Brief history of the Aeronautica Militare

The first recorded use of flying vehicles by Italy dates back to 1888, when Italian forces in Eritrea used balloons to control the movements of enemy forces. After the first flight of the Wright brothers’ “Flyer” in 1903, the aircraft experienced a rapid evolution that led to its first ever use in reconnaissance and bombing actions in 1911, during the Libyan war. Only three years later, World War I resulted in a bigger role assumed by aviation, with the first Aces such as Francesco Baracca, whose prancing horse insignia is still used today by many fighter squadrons in Italy.

War accelerated the development of aviation, considered as the weapon of the future, and General Giulio Douhet developed the philosophy for the use of airpower which will demonstrate its validity up to the present day. The post war years were the era of daring flights that pushed the limits of aviation, like the Rome-Tokyo flight in 1920. On March 28, 1923, the Regia Aeronautica (Royal Italian Air Force) was born as autonomous armed force.

This gave a new impulse to the development of aviation, with even more daring flight across the world and new technology. In those years the Regia Aeronautica obtained as many as 33 of the 84 records up for grabs from the International Aeronautical Federation.

With Italy’s entry into the World War II alongside Germany on Jun. 10, 1940, the Regia Aeronautica entered the conflict already exhausted by the Ethiopian campaign and its participation in the Spanish war, with aircraft that showed flight characteristics and armament clearly inferior to those of allied and enemy aircraft. Despite the courage and skills of our pilots, the difficulties proved to be enormous and the results of the conflict are heavily conditioned by the technological gap and the insufficiency of resources.

After the allied landing in Sicily, many units flew towards the airports of southern Italy to continue the war alongside of Anglo-Americans. The war activity of the Italian Air Force continued until May 8, 1945, and in 1946 the Regia Aeronautica gave way to the new Air Force. Italy’s accession to NATO in 1949 produced immediate benefits and, just over ten years after the disastrous outcome of the Second World War, the Air Force was completely regenerated and perfectly inserted in the Atlantic Alliance, thanks to the assistance programs initiated by the United States with which it is possible to renew and modernize the flight lines.

With the entry into active service of the first De Havilland DH-100 Vampire, the Air Force started the epochal transition from the propeller to the jet, although the supersonic breakthrough of the service took place in the 60s when the F-104 Starfighter became the spearhead of the Italian Air Force and would dominate Italian skies for 40 years. The renewal process also affected the Flight Schools which saw the induction of the Italian trainer Aermacchi MB-326 and the introduction of the “jet ab initio” method.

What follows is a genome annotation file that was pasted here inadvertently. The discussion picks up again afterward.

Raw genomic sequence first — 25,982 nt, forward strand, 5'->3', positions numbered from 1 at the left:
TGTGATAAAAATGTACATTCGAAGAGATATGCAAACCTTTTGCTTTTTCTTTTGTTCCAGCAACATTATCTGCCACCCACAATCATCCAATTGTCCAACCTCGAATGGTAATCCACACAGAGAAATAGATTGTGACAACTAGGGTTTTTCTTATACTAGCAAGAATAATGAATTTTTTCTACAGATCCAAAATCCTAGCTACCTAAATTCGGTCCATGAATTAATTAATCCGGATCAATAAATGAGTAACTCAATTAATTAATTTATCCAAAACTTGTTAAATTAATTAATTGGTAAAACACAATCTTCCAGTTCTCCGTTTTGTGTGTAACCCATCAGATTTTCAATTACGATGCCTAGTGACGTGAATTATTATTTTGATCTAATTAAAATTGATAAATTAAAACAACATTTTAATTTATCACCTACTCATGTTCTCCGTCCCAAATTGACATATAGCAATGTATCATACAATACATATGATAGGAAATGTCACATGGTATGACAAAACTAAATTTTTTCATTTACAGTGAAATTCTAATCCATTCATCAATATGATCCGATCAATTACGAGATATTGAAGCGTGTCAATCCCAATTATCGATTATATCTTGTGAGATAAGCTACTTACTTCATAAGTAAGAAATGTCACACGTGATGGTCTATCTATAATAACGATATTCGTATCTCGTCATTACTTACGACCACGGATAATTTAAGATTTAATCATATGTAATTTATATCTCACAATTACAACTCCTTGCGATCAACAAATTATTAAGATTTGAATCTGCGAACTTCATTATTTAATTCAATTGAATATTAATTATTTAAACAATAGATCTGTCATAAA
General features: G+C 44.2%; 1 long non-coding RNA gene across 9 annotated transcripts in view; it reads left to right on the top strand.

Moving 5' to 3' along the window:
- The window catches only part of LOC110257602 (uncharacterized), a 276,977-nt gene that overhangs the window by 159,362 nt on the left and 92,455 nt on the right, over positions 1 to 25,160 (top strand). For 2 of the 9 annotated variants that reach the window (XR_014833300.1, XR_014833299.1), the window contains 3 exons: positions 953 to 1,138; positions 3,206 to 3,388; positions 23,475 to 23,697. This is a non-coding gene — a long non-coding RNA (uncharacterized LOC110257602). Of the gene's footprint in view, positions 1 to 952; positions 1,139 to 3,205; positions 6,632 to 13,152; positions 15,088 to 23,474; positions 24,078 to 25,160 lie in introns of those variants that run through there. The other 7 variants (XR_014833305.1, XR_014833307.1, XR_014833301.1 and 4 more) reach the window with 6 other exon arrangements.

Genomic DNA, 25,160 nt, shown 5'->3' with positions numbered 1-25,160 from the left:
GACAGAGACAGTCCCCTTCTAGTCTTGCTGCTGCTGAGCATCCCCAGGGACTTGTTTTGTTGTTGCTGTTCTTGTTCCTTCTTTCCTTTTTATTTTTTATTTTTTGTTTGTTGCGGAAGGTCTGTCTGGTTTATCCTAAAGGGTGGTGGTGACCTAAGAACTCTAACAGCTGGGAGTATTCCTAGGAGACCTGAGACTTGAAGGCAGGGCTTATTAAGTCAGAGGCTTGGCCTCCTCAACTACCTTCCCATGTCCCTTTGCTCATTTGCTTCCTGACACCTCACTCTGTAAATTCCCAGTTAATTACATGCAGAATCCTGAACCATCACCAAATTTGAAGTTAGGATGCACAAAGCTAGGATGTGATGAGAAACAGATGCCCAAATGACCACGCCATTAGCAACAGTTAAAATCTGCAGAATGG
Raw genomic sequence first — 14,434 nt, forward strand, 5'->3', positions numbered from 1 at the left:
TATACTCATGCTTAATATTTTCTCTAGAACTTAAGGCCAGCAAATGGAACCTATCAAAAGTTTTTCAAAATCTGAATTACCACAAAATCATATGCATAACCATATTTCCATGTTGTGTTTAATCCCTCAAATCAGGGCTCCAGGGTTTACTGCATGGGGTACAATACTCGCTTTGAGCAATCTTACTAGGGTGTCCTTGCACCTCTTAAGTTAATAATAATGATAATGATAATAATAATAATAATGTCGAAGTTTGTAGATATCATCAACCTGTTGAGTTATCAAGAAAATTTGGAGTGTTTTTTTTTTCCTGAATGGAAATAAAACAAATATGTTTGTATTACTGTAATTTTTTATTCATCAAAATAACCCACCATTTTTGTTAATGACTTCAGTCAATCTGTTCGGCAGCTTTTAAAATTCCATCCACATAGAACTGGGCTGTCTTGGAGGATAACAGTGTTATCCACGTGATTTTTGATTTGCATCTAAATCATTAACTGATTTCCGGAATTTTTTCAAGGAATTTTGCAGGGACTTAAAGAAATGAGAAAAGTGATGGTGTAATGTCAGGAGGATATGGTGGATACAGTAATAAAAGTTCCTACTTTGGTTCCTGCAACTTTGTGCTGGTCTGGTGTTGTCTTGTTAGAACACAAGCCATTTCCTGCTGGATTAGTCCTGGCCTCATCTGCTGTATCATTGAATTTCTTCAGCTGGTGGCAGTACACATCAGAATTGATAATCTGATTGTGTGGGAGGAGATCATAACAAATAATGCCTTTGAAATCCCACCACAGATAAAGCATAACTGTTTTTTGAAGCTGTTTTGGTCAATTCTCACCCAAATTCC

The Italian tradition of collective aerobatics was reaffirmed with the establishment in Rivolto, in 1961, of the National Aerobatic Team, better known as the 313° Gruppo Addestramento Acrobatico (Aerobatic Training Squadron) “Frecce Tricolori”, intended to represent the Air Force and our country in all air shows in Italy and around the world. Throughout the years, many aircraft, designed and built in Italy, were inducted into service, like the G-91, the MB-339, still used today by Frecce Tricolori, the Tornado bomber, developed with UK and Germany, the AMX light fighter-bomber and the G-222 tactical cargo aircraft.

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The Frecce Tricolori over Rome on Mar. 28, 2023. (Image credit: David Cenciotti)

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The Frecce Tricolori over Rome on Mar. 28, 2023. (Image credit: David Cenciotti)

The new millennium brought a new impulse in the technologic renovation of the Air Force, with the fielding of the Eurofighter F-2000 Typhoon and the F-35 Lightning II, resulting in Italy becoming the first nation outside the US to field operational F-35 5th generation fighters, as well as many new capabilities. The rapid change of the operational scenarios is now leading the service to the era of net- centric, multi-domain operations and all the new advanced capabilities acquired in the last few years put the Italian Air Force at the top levels in the international arena.

About David Cenciotti
David Cenciotti is a journalist based in Rome, Italy. He is the Founder and Editor of “The Aviationist”, one of the world’s most famous and read military aviation blogs. Since 1996, he has written for major worldwide magazines, including Air Forces Monthly, Combat Aircraft, and many others, covering aviation, defense, war, industry, intelligence, crime and cyberwar. He has reported from the U.S., Europe, Australia and Syria, and flown several combat planes with different air forces. He is a former 2nd Lt. of the Italian Air Force, a private pilot and a graduate in Computer Engineering. He has written five books and contributed to many more ones.
About Stefano D’Urso
Stefano D’Urso is a freelance journalist and contributor to TheAviationist based in Lecce, Italy. A graduate in Industral Engineering he’s also studying to achieve a Master Degree in Aerospace Engineering. Electronic Warfare, Loitering Munitions and OSINT techniques applied to the world of military operations and current conflicts are among his areas of expertise.